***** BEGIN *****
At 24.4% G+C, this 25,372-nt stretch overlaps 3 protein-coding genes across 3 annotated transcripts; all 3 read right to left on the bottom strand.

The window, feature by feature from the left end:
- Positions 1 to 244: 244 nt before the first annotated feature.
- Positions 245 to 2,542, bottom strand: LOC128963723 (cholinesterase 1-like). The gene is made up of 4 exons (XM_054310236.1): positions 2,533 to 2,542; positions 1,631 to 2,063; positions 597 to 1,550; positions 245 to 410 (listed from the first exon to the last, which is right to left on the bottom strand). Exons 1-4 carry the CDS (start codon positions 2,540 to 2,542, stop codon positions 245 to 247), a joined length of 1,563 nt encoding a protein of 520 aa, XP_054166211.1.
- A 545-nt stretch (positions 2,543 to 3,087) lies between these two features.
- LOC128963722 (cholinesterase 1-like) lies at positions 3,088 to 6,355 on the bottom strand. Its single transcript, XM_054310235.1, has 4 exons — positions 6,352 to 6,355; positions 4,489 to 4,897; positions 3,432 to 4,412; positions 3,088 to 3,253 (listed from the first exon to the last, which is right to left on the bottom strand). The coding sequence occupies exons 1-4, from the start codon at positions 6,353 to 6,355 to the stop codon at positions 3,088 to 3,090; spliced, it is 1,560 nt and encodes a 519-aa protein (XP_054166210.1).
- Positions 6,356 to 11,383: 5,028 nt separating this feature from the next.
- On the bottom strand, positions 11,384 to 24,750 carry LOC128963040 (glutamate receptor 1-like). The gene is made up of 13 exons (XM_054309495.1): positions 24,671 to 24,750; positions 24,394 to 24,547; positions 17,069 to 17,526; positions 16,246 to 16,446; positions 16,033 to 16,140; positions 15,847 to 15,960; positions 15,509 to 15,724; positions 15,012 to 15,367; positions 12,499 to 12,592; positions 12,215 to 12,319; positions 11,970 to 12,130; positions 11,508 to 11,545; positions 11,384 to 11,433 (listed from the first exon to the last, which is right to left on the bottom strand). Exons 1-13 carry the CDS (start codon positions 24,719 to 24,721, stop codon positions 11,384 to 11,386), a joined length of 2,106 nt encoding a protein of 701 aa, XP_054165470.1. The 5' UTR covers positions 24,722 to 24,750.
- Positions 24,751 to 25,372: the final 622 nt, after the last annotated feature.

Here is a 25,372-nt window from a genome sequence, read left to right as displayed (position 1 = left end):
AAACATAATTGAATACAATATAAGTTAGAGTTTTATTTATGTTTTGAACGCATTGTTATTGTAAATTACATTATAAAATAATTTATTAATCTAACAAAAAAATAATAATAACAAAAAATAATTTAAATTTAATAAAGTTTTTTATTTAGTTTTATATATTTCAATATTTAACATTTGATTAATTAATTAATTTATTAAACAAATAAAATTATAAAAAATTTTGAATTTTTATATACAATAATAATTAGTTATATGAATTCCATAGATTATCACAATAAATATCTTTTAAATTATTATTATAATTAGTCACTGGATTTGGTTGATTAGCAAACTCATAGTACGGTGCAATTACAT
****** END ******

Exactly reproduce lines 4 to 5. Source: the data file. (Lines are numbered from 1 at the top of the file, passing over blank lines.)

- Positions 245 to 2,542, bottom strand: LOC128963723 (cholinesterase 1-like). The gene is made up of 4 exons (XM_054310236.1): positions 2,533 to 2,542; positions 1,631 to 2,063; positions 597 to 1,550; positions 245 to 410 (listed from the first exon to the last, which is right to left on the bottom strand). Exons 1-4 carry the CDS (start codon positions 2,540 to 2,542, stop codon positions 245 to 247), a joined length of 1,563 nt encoding a protein of 520 aa, XP_054166211.1.
- A 545-nt stretch (positions 2,543 to 3,087) lies between these two features.